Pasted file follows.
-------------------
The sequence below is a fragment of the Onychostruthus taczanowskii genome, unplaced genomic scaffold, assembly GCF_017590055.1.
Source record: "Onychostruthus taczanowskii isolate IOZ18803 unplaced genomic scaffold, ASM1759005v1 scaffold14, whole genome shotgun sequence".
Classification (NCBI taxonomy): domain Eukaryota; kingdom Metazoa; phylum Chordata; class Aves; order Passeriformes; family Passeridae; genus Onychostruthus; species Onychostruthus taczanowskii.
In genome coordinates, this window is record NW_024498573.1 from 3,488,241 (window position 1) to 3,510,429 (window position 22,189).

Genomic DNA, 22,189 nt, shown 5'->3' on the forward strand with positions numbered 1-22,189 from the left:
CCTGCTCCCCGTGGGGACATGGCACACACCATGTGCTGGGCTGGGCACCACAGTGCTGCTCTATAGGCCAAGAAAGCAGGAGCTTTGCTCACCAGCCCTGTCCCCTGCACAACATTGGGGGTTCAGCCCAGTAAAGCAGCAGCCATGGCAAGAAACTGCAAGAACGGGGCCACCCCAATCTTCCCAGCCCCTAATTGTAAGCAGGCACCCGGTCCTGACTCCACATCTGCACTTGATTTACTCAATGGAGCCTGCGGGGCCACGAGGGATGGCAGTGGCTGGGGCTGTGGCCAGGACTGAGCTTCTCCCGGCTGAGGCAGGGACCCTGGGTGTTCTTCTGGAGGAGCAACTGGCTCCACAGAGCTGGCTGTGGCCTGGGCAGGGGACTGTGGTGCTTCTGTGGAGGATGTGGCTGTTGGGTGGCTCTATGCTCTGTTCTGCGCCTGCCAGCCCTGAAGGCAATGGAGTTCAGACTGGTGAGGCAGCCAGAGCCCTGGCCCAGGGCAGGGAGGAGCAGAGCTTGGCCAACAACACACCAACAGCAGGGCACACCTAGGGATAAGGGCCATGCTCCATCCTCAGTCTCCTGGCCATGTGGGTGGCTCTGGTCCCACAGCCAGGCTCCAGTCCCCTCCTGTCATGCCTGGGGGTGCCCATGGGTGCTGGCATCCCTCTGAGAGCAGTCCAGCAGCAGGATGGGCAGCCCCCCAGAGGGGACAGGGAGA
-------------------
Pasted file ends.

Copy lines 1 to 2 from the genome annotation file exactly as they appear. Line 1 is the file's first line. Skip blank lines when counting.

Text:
The sequence below is a fragment of the Onychostruthus taczanowskii genome, unplaced genomic scaffold, assembly GCF_017590055.1.
Source record: "Onychostruthus taczanowskii isolate IOZ18803 unplaced genomic scaffold, ASM1759005v1 scaffold14, whole genome shotgun sequence".